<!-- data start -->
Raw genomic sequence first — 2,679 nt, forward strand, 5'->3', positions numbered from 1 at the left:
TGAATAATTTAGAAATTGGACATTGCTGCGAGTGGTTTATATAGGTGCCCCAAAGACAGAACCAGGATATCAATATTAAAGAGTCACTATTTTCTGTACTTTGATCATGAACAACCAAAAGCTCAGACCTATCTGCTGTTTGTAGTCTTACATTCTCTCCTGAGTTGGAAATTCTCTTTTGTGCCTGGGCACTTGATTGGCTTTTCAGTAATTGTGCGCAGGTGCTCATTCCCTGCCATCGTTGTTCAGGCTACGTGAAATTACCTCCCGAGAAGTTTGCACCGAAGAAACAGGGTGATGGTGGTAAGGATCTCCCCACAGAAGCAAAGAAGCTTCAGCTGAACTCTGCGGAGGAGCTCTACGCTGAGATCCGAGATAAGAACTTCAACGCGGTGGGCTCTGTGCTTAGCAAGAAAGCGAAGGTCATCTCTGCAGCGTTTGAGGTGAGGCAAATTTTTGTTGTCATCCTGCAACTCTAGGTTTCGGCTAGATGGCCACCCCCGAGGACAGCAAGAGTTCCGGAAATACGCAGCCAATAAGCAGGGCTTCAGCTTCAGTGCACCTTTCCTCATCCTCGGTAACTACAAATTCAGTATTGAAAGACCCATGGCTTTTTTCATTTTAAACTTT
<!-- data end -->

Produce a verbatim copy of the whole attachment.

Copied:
Raw genomic sequence first — 2,679 nt, forward strand, 5'->3', positions numbered from 1 at the left:
TGAATAATTTAGAAATTGGACATTGCTGCGAGTGGTTTATATAGGTGCCCCAAAGACAGAACCAGGATATCAATATTAAAGAGTCACTATTTTCTGTACTTTGATCATGAACAACCAAAAGCTCAGACCTATCTGCTGTTTGTAGTCTTACATTCTCTCCTGAGTTGGAAATTCTCTTTTGTGCCTGGGCACTTGATTGGCTTTTCAGTAATTGTGCGCAGGTGCTCATTCCCTGCCATCGTTGTTCAGGCTACGTGAAATTACCTCCCGAGAAGTTTGCACCGAAGAAACAGGGTGATGGTGGTAAGGATCTCCCCACAGAAGCAAAGAAGCTTCAGCTGAACTCTGCGGAGGAGCTCTACGCTGAGATCCGAGATAAGAACTTCAACGCGGTGGGCTCTGTGCTTAGCAAGAAAGCGAAGGTCATCTCTGCAGCGTTTGAGGTGAGGCAAATTTTTGTTGTCATCCTGCAACTCTAGGTTTCGGCTAGATGGCCACCCCCGAGGACAGCAAGAGTTCCGGAAATACGCAGCCAATAAGCAGGGCTTCAGCTTCAGTGCACCTTTCCTCATCCTCGGTAACTACAAATTCAGTATTGAAAGACCCATGGCTTTTTTCATTTTAAACTTT